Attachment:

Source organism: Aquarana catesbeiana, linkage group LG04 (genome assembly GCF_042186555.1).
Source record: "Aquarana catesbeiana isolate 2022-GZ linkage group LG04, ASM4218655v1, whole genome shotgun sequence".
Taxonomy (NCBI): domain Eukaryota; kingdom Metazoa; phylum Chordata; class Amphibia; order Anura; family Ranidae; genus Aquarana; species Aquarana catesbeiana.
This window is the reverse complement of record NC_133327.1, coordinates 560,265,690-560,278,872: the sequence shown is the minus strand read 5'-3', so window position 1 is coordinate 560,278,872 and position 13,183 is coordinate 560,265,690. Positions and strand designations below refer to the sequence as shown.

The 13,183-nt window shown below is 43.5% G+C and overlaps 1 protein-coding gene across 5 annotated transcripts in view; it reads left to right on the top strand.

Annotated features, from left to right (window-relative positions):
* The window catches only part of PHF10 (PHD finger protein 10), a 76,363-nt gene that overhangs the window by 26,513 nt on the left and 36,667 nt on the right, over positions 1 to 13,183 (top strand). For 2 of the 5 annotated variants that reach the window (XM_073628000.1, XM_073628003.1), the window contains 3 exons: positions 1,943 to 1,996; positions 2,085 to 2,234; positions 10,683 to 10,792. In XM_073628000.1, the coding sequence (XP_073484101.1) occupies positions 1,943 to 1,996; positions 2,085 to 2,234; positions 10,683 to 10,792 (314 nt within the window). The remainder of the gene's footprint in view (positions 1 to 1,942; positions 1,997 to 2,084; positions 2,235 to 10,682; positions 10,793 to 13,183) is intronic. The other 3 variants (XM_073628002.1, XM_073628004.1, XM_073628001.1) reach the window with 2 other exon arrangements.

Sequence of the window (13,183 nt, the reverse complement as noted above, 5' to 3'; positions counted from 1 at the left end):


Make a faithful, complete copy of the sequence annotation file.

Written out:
Source organism: Aquarana catesbeiana, linkage group LG04 (genome assembly GCF_042186555.1).
Source record: "Aquarana catesbeiana isolate 2022-GZ linkage group LG04, ASM4218655v1, whole genome shotgun sequence".
Taxonomy (NCBI): domain Eukaryota; kingdom Metazoa; phylum Chordata; class Amphibia; order Anura; family Ranidae; genus Aquarana; species Aquarana catesbeiana.
This window is the reverse complement of record NC_133327.1, coordinates 560,265,690-560,278,872: the sequence shown is the minus strand read 5'-3', so window position 1 is coordinate 560,278,872 and position 13,183 is coordinate 560,265,690. Positions and strand designations below refer to the sequence as shown.

The 13,183-nt window shown below is 43.5% G+C and overlaps 1 protein-coding gene across 5 annotated transcripts in view; it reads left to right on the top strand.

Annotated features, from left to right (window-relative positions):
* The window catches only part of PHF10 (PHD finger protein 10), a 76,363-nt gene that overhangs the window by 26,513 nt on the left and 36,667 nt on the right, over positions 1 to 13,183 (top strand). For 2 of the 5 annotated variants that reach the window (XM_073628000.1, XM_073628003.1), the window contains 3 exons: positions 1,943 to 1,996; positions 2,085 to 2,234; positions 10,683 to 10,792. In XM_073628000.1, the coding sequence (XP_073484101.1) occupies positions 1,943 to 1,996; positions 2,085 to 2,234; positions 10,683 to 10,792 (314 nt within the window). The remainder of the gene's footprint in view (positions 1 to 1,942; positions 1,997 to 2,084; positions 2,235 to 10,682; positions 10,793 to 13,183) is intronic. The other 3 variants (XM_073628002.1, XM_073628004.1, XM_073628001.1) reach the window with 2 other exon arrangements.

Sequence of the window (13,183 nt, the reverse complement as noted above, 5' to 3'; positions counted from 1 at the left end):